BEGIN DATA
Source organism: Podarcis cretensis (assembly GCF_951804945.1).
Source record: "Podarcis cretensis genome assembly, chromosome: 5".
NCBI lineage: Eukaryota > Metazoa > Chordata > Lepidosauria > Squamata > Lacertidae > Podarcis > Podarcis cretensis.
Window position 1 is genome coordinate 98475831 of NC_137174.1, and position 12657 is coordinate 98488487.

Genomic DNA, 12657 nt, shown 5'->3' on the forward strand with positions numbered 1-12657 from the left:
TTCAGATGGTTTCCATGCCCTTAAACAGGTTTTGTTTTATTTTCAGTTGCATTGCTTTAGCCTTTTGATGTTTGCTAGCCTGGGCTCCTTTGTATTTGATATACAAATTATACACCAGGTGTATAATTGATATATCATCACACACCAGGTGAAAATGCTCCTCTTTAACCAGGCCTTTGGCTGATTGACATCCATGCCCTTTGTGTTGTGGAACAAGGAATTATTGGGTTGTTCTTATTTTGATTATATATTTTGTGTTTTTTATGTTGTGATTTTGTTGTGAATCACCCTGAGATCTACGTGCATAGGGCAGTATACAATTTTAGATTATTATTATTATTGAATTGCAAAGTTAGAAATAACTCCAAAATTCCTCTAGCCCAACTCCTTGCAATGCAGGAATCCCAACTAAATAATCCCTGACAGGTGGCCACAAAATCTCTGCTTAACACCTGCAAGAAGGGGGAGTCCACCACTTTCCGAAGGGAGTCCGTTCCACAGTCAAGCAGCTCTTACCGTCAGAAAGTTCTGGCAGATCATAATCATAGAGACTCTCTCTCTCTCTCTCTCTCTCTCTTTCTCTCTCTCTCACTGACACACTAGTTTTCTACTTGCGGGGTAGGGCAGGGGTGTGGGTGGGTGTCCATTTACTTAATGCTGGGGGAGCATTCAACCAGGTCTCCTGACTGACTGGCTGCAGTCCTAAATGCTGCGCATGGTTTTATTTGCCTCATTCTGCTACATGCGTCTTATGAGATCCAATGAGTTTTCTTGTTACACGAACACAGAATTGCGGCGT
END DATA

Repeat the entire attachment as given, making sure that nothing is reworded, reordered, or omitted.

Source organism: Podarcis cretensis (assembly GCF_951804945.1).
Source record: "Podarcis cretensis genome assembly, chromosome: 5".
NCBI lineage: Eukaryota > Metazoa > Chordata > Lepidosauria > Squamata > Lacertidae > Podarcis > Podarcis cretensis.
Window position 1 is genome coordinate 98475831 of NC_137174.1, and position 12657 is coordinate 98488487.

Genomic DNA, 12657 nt, shown 5'->3' on the forward strand with positions numbered 1-12657 from the left:
TTCAGATGGTTTCCATGCCCTTAAACAGGTTTTGTTTTATTTTCAGTTGCATTGCTTTAGCCTTTTGATGTTTGCTAGCCTGGGCTCCTTTGTATTTGATATACAAATTATACACCAGGTGTATAATTGATATATCATCACACACCAGGTGAAAATGCTCCTCTTTAACCAGGCCTTTGGCTGATTGACATCCATGCCCTTTGTGTTGTGGAACAAGGAATTATTGGGTTGTTCTTATTTTGATTATATATTTTGTGTTTTTTATGTTGTGATTTTGTTGTGAATCACCCTGAGATCTACGTGCATAGGGCAGTATACAATTTTAGATTATTATTATTATTGAATTGCAAAGTTAGAAATAACTCCAAAATTCCTCTAGCCCAACTCCTTGCAATGCAGGAATCCCAACTAAATAATCCCTGACAGGTGGCCACAAAATCTCTGCTTAACACCTGCAAGAAGGGGGAGTCCACCACTTTCCGAAGGGAGTCCGTTCCACAGTCAAGCAGCTCTTACCGTCAGAAAGTTCTGGCAGATCATAATCATAGAGACTCTCTCTCTCTCTCTCTCTCTCTCTTTCTCTCTCTCTCACTGACACACTAGTTTTCTACTTGCGGGGTAGGGCAGGGGTGTGGGTGGGTGTCCATTTACTTAATGCTGGGGGAGCATTCAACCAGGTCTCCTGACTGACTGGCTGCAGTCCTAAATGCTGCGCATGGTTTTATTTGCCTCATTCTGCTACATGCGTCTTATGAGATCCAATGAGTTTTCTTGTTACACGAACACAGAATTGCGGCGT